foreach ($form_state['plugin']['defaults'] as $key => $default) {
    $form_state['conf'][$key] = $form_state['values'][$key];
  }
}
Module structure:
example_module
  |__ plugins
  |  |__ content_types
  |  |  |__ example_module.example_content_type_plugin.inc
  |  |__ access
  |  |  |__ example_module.example_access_plugin.inc
  |  |__ contexts
  |  |  |__ example_module.example_context_plugin.inc
  |  |  |__ example_module.example_context_plugin.node_status.inc
  |  |__ arguments
  |  |  |__ example_module.example_argument_plugin.inc
  |  |__ relationships
  |     |__ example_module.example_relationship_plugin.inc
  |__ example_module.info
  |__ example_module.module
2. Clear cache. After that you will see a new relationship on panel settings page under contexts tab (please note that you need to set up server_info context first before be able to set up a relationship based on server_info):

New relationship is available for this panel

3. Set up newly created relationship:

Choose a value from server_info context you want to represent as a string context

4. At this point you will see additional context on a panel - "String from 'Server info' context".

A string context available from server_info context

5. It means you can use, for example, %string_from_server_info:uppercase_words_html_safe token as a substitution for a page title. Let's try to set up title as "%server_info:HTTP_HOST : %string_from_server_info:uppercase_words_html_safe" and see what will happen:
Set up page title from contexts values

My host is "drpual.loc" so page title looks like "drupal.loc : Drupal.loc" where first part (before ":") is a value grabbed from server_info context and second part is a value from string_from_server_info context in "uppercase_words_html_safe" format.
Page title consists of context and relationship values

The above is true for:

  • Ctools: 7.x-1.12
  • Panels: 7.x-3.8

Key notes:


Feb 12 2017
Feb 12
This time we will consider an argument plugin. Arguments are pretty similar to contexts. Actually arguments are context objects loaded from url. By default ctools provides a full set of needed arguments such as "Node: ID", "User: ID", "User: name" etc. But what if you've created a custom context? You might need to create a custom argument for your context (if you want to use your context as an argument of course). I advise you to read previous articles from "Ctools custom plugin" series such as "Ctools: custom access plugin" and "Ctools: custom context plugin". It's also required to read "Ctools: custom content type plugin" before reading this post because there I've described how to create a module integrated with ctools API which can contain ctools plugins.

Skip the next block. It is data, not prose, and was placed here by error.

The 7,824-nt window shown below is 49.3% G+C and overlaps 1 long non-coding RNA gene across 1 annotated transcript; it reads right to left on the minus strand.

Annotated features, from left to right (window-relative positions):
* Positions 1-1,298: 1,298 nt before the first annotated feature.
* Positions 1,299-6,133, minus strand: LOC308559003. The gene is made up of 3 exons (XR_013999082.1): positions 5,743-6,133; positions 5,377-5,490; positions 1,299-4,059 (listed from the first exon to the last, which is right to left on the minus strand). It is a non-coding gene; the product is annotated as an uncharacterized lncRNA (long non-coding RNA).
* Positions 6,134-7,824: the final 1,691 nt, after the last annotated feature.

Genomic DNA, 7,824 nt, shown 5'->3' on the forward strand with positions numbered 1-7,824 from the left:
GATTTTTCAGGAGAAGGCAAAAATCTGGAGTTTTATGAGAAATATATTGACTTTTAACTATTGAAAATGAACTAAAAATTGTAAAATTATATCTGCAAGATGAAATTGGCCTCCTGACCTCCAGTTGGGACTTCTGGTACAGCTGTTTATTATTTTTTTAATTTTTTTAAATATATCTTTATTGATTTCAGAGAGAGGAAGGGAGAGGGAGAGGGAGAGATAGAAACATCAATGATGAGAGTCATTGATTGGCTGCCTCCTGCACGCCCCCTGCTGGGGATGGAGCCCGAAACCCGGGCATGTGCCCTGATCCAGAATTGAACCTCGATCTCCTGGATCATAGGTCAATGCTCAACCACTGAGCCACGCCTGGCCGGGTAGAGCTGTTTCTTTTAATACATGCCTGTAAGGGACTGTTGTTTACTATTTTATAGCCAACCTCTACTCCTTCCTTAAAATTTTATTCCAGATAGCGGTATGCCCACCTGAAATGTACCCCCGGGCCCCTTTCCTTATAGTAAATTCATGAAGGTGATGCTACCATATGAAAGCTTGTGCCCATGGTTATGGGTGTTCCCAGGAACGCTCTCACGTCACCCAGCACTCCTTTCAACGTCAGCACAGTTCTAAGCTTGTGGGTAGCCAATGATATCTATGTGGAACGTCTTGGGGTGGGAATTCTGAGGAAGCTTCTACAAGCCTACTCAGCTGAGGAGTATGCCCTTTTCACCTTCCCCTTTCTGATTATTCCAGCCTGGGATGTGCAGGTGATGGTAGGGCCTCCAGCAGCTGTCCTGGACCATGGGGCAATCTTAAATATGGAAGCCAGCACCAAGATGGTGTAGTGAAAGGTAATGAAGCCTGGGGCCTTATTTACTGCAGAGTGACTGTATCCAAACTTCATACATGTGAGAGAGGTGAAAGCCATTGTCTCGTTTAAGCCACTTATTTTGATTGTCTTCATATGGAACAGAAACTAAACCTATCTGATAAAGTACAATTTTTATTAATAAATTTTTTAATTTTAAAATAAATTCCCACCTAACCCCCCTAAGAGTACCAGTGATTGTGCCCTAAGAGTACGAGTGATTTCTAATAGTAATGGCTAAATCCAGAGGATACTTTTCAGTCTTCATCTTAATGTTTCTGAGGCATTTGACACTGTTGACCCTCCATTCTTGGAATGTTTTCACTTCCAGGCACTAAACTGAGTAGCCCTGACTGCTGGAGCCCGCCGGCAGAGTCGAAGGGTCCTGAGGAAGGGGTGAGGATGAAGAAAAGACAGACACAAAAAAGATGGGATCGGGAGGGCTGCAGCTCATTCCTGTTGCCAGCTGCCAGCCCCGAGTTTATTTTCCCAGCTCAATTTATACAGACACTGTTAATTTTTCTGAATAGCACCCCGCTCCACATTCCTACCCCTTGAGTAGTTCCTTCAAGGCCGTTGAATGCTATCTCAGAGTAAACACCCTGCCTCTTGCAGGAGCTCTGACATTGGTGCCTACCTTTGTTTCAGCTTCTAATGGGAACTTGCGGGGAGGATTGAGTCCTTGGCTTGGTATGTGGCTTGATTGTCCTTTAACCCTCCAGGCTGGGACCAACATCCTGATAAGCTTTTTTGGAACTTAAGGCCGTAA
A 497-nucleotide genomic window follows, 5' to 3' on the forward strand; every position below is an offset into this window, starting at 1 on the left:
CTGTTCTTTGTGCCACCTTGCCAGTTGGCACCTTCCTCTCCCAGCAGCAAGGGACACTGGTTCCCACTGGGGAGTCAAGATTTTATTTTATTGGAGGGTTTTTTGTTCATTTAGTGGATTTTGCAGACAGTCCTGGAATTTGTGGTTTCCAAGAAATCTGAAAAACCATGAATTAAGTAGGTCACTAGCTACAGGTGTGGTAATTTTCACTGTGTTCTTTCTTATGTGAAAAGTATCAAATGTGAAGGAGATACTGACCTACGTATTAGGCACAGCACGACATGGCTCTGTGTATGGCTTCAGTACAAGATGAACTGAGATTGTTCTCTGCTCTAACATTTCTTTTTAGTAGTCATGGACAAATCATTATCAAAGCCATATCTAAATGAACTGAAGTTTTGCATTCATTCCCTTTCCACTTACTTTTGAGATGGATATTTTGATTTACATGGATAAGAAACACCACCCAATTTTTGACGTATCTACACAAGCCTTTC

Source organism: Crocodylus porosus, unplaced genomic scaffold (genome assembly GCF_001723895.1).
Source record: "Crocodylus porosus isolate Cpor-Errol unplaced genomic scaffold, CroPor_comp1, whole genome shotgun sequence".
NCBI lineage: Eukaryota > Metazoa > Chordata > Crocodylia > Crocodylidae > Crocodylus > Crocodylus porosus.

For this tutorial we need a custom context (because there is no sense to copy paste default ctools argument plugins for creating default ctools context plugins - let's be creative) so I've created one: node_status. It's pretty simple and similar to default 'node' context by it provides extra node properties: 'status' and 'promote' (default node context doesn't provide them). It behaves similar to 'node' context. I mean it has a 'nid' option in settings form. Once you've entered a node id you will be able to use %argument_name:status and %argument_name:promote values. Context definition looks like:
<?php

/**
 * @file
 *
 * Plugin to provide a node_status context.
 */

/**
 * Plugins are described by creating a $plugin array which will be used
 * by the system that includes this file.
 */
$plugin = [
  // Plugin title.
  'title' => t('Node status'),
  // Plugin description.
  'description' => t('Node status.'),
  // A function that will return context.
  'context' => 'example_context_node_status_plugin',
  // Context keyword to use for
  // substitution in titles.
  'keyword' => 'node_status',
  // Context machine name.
  'context name' => 'node_status',
  // Settings form callback.
  'edit form' => 'example_context_node_status_plugin_settings_form',
  // Default values for settings form.
  'defaults' => [
    'nid' => 1,
  ],
  // Array of available context values.
  'convert list' => [
    'status' => t('Node status'),
    'promote' => t('Node promote'),
  ],
  // A function gets data from a given
  // context and returns values defined
  // in 'convert list' property.
  'convert' => 'example_context_node_status_plugin_convert',
];

/**
 * Context callback.
 */
function example_context_node_status_plugin($empty, $data = NULL, $conf = FALSE) {
  // Create context object.
  $context = new ctools_context('node_status');

  // This property should contain file name where
  // plugin definition is placed.
  $context->plugin = 'example_module.example_context_plugin.node_status';

  if (empty($empty)) {
    // Define context data.
    // Variable $data can be an array or an object.
    // It depends on how this context is created.
    // If it's created by putting context directly to
    // a panel page then $data - array containing
    // settings from form.
    if (is_array($data) && !empty($data['nid'])) {
      $node = node_load($data['nid']);
    }

    // If context is created by
    // an argument then $data - object.
    if (is_object($data)) {
      $node = $data;
    }

    if (!empty($node)) {
      $context->data = $node;
      $context->title = $node->title;

      // Specify argument value - node id.
      $context->argument = $node->nid;